A significant body of research has consistently found that therapy in a variety of forms is effective treatment for depression, both on its own and in combination with medication. But what if therapy is not easily accessible? Let’s set aside for the moment the ability to pay (although not a trivial issue by any means), and look instead at physical access. Aunt Dottie living in a remote part of Michigan’s Upper Peninsula may not have a qualified therapist nearby. Depending on her health and mobility, getting to appointments may be difficult (particularly in winter – Upper Michigan snow depths on this day in late January range from 9” to more than 36”). Uncle Henry may live in a warmer, urban area but he is home bound because of a variety of physical challenges. Both would benefit from regular therapy, but cannot access it even if it’s available.
The Internet provides an opportunity for access to therapy online for people like Aunt Dottie and Uncle Henry – those who need help, but for one reason or another cannot get it in a traditional face-to-face format. There is a growing body of evidence suggesting that online treatment can be as effective as face-to-face treatment. Internet-based Cognitive Behavioral Therapy has been most studied, but other types of therapy have shown positive results online as well.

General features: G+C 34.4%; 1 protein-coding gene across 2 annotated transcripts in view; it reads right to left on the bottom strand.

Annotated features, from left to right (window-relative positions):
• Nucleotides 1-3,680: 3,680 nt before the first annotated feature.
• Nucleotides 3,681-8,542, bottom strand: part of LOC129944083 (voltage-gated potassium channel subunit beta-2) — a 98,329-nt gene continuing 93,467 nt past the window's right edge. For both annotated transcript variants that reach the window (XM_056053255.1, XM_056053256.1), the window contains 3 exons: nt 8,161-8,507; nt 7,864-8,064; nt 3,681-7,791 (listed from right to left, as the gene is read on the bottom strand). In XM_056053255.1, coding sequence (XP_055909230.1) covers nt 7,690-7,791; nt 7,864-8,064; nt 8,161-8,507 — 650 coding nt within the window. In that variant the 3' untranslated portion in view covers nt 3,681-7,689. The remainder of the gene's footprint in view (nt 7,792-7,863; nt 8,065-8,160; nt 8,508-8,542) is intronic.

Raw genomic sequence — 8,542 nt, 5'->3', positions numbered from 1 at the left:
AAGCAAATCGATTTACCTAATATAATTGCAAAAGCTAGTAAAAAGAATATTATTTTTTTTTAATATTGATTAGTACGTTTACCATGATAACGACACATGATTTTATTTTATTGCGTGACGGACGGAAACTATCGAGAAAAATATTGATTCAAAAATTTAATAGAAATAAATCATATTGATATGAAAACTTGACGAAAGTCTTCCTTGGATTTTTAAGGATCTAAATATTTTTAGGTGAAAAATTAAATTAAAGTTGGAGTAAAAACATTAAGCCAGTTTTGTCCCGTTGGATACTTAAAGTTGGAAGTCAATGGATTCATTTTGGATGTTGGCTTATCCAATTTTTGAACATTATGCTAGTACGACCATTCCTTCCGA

Of course, online therapy will not be for everyone and raises other types of access issues. Specifically, access to the Internet. This, however, is a declining concern. According to the Pew Research Center 70% of those living in the U.S. had broadband connections at home in 2013. In 2014, 87% used the internet, email, or accessed the internet via a mobile device. This includes 83% of those in rural areas and 57% of those aged 65 and older. This suggestions that many of those who might benefit from online therapy use the Internet currently, and those numbers continue to increase.
As a client, would you get therapy online? As a professional, would you provide it?